From The Story of Dartmouth, by John P. Martin:
The decade of the 1870s commenced with a boom in real estate which petered out after a few years of prosperity. One project attempted was the subdividing of about 100 acres of the virgin land of Mount Amelia where streets were laid out, and building lots surveyed. The promoters were Hon. James W. Johnston, Dr. Parker, John Esdaile, B. H. Hornsby, and others who became a corporate body in 1870 known as the proprietors of Prince Arthur Park. In that year, Mr. Esdaile built the first house. Except for the Harvey house at “Locust Knoll” and the France house at “Mapledene” (“Fairmont”), there was little or no development there for the next thirty years.
As the 50-year charter of the Steam Boat Company had expired in 1867, there was no longer any legal obstacle in the way of a competitive ferry. A new Company with a capital of $200,000 was incorporated in 1870 by George W. Corbett, a Dartmouth druggist, and others. Nothing seems to have come out of this project.
One gathers from fragmentary sources that there were the usual outdoor activities that winter. A Halifax newspaper of January 22nd reported 12 inches of ice in Maynard’s Lake at Dartmouth, and “hundreds went over from Halifax on Saturday afternoon to enjoy the skating. The splendid band of the 78th Regiment went over also and discoursed sweet music at the lake. The wealth and beauty of Halifax were fully represented, and the scene was one of the rarest and most exhilarating description”.
The only known duel in the annals of Dartmouth took place that winter when two jealous suitors quarrelled on the ice over a young lady. These flaming youths determined to settle the affair on the morrow morning with pistols. Accordingly they met at the appointed place. Both fired. Both missed. Then they shook hands.
The steamer “City of Boston” lost on a voyage to England in 1870, had among its passengers Mr. Edward Billing prominent drygoods merchant of Halifax, who lived in the stone house at the corner of North and Edward Streets. The Starr Manufacturing Company’s report for the year ending April 30th, showed a profit of nearly $9,000. John Greene, who had learned his trade with McCullouch at Halifax, set up a jewelry store in the shop next south from Skerry’s old corner which was now occupied by the Greene family. About that time Robert Moyes, well-known foundryman, committed suicide in a mood of despondency.
In the spring of 1870 work was commenced on the building of St. James’ Church situated on a commanding knoll at the junction of the Eastern Passage and the Preston Roads, where there was once an old graveyard. Earth from this excavation was at first hauled to the foot of Portland Street and used as fill in the hollow near the present railway tracks. This procedure was halted when it was noticed that the debris contained numerous pieces of human bones. Some specimens of these bones, one of which was an adult skull, were presented to the Provincial Museum. They are now in the Museum at Halifax Citadel.
A branch of the YMCA was formed in Dartmouth at least by 1870, because during that summer the organization held a picnic on the grounds of Judge James at “Evergreen”, the proceeds were in aid of funds for their Reading Room. They held meetings at “Lawlor’s new Hall”. (This was over the present Harbor Cafe.) At First Lake, John Forbes built “Lakeside” now ‘‘Beechmount Apartments.”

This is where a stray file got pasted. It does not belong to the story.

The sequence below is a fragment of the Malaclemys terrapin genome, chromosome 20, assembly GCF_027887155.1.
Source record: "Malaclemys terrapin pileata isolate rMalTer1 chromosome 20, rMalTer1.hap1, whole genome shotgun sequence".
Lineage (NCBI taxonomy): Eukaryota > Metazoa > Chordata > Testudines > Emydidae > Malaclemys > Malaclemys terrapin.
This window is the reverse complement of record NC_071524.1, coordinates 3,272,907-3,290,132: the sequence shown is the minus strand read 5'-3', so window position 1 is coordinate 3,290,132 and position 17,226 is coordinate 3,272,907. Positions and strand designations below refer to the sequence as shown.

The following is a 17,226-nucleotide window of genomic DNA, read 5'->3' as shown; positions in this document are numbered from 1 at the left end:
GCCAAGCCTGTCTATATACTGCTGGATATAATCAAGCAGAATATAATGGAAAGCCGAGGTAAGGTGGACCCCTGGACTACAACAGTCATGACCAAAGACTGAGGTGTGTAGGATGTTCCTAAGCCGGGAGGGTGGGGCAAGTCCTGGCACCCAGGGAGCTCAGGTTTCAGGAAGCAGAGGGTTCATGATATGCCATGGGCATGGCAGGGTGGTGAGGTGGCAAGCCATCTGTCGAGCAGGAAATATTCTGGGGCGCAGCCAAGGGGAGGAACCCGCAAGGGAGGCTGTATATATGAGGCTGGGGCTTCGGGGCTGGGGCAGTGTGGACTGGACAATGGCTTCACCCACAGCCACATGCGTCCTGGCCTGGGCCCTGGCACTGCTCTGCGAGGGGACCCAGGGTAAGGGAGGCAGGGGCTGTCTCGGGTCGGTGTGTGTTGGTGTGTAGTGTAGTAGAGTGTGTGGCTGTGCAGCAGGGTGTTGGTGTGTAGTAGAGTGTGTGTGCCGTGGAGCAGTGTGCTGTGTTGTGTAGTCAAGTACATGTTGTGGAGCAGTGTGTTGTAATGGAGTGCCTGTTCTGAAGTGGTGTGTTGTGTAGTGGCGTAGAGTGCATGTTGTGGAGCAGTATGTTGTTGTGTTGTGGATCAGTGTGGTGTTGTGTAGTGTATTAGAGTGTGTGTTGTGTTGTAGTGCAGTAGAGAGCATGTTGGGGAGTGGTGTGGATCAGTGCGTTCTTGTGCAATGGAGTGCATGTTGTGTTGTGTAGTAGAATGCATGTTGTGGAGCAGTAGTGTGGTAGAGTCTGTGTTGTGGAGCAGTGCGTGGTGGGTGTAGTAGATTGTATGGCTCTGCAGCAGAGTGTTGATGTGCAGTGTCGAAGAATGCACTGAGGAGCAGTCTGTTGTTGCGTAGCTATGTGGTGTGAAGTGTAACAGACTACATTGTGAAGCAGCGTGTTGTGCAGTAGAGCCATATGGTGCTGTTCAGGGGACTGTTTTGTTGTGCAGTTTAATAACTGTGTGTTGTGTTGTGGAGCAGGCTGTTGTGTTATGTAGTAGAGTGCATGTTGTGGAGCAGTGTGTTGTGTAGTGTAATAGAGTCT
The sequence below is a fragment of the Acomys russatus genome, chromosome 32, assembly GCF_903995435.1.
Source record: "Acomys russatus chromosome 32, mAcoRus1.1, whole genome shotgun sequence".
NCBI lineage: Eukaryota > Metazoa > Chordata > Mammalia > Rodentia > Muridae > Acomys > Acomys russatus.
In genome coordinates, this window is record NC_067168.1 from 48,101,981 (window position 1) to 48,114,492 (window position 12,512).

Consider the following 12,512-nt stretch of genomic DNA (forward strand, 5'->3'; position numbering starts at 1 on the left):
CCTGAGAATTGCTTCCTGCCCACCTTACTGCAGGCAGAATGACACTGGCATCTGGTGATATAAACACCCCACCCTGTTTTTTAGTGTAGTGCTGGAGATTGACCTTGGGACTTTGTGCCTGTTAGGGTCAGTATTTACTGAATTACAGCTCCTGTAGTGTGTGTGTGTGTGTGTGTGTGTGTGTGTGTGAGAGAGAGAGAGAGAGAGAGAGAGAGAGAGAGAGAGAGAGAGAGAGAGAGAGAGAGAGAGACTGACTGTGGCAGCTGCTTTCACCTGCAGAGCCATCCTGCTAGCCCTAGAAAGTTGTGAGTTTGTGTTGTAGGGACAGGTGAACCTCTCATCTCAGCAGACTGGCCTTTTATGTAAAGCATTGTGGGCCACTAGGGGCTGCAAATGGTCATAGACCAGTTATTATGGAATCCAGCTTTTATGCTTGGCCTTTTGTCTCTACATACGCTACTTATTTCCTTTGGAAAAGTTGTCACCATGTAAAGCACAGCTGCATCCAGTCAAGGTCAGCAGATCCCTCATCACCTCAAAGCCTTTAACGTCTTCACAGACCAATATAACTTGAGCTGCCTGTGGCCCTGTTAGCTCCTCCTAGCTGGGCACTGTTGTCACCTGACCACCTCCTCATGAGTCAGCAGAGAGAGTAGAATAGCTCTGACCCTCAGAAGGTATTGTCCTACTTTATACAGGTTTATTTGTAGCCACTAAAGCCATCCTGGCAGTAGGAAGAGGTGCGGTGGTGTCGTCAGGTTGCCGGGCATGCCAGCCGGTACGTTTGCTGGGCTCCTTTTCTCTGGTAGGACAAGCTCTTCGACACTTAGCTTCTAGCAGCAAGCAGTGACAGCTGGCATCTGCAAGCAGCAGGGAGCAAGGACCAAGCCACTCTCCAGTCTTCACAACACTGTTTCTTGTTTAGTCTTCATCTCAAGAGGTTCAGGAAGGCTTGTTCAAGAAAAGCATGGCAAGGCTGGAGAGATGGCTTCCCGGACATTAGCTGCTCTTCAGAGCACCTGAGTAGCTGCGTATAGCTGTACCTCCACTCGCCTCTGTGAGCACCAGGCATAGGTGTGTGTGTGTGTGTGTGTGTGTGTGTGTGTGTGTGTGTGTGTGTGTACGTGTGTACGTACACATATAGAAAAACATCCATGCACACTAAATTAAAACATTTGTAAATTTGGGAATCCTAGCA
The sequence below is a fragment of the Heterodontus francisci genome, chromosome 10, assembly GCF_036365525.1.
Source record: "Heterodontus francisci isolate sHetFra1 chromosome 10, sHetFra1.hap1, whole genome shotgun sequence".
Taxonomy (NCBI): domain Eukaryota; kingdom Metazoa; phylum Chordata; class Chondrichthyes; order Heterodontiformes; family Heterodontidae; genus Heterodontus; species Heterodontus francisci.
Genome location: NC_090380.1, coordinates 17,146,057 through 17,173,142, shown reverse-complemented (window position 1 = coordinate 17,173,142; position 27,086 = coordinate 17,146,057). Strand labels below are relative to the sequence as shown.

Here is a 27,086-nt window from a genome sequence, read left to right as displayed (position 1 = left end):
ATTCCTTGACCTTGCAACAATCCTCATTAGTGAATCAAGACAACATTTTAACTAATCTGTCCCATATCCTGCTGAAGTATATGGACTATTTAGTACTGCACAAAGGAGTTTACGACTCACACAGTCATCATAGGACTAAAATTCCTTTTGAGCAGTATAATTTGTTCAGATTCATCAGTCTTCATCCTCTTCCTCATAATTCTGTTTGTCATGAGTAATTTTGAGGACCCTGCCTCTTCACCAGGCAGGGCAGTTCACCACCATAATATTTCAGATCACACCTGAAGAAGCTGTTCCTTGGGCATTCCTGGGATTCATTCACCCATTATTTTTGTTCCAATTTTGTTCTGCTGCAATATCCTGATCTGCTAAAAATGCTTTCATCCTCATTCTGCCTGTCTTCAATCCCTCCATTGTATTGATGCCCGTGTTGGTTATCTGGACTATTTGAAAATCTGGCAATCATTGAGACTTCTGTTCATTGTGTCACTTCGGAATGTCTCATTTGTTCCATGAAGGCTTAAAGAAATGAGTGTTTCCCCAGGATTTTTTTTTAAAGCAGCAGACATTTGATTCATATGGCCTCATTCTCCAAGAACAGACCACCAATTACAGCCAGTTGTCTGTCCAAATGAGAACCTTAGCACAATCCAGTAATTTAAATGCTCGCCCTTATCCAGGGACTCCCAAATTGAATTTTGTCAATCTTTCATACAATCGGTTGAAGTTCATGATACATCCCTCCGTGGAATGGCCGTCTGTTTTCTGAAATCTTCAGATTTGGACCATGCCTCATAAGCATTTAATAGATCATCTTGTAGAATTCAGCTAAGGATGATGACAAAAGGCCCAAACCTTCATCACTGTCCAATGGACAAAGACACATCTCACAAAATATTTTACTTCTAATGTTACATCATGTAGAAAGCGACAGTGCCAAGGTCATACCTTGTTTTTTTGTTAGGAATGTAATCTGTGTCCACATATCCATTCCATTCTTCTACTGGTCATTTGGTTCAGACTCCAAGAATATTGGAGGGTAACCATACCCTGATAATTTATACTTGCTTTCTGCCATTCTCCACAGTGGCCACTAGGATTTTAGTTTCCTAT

At his Dartmouth shipyard Ebenezer Moseley built the 10-ton steamer “Whisper” for Robert Chetwynd of Halifax; the 22-foot sailing yacht “Marie” for George J. Troop, and another yacht for S. A. White of Halifax. The Steam Boat Co. donated the services of the “MicMac” to take Mount Hope patients on an afternoon excursion. The Italian Harpers furnished string music. (This practice kept up every summer and was discontinued about 20 years later when a patient took a notion to swim ashore from mid-harbour.)
At Halifax a new waiting-room was built for ferry patrons. This was an oblong-shaped one-storey structure on the south side of the gates, and contained a separate compartment for women. (The building remained in use until 1913.) At the Town offices in Dartmouth, the Clerk was relieved of his duties after auditors had discovered certain irregularities in the finances. At Coleman’s Cove in August (north of the foot of Ochterloney Street) the Plymouth Brethren held a baptizing ceremony when two males and four females were immersed before a large crowd.
Besides having a member in the first House of Commons, Dartmouth also had one of her residents in the first Canadian Senate. He was Jeremiah Northup, prominent Halifax merchant, who lived at “Fairfield” for a time after Howe’s departure. Senator Northup had been a member of the Liberal House of Assembly, but received an appointment to the Senate when he became a Conservative.
The Shubenacadie Canal, now owned by Lewis Fairbanks, ceased operations that summer. The last book entry, dated June 30th, debits Dennis Ring with $2.50 being tolls on 13 tons of timber. The books show that the Inclined-Plane was used to haul up yachts for painting. Fees were also received from vessels docking at Mill Cove wharf, and from icemen for ice-cutting privileges in the lakes.
The Way Office at Dartmouth was advanced to the status of a Post Office that autumn. Among the prized possessions of Mrs. Marion Moore is the following letter of notification written in the hand of Joseph Howe to her grandfather, and dated at Ottawa, September 13th, 1870:
Dartmouth is to be made a regular Post Office, and you are to have 40% commission on the business of the Office, with $52 per annum for taking the mails across. I will try to get some allowance for a delivery of letters in the town. Write me what this would cost. Yours truly, Joseph Howe, Mr. Luther Sterns, Dartmouth, N. S.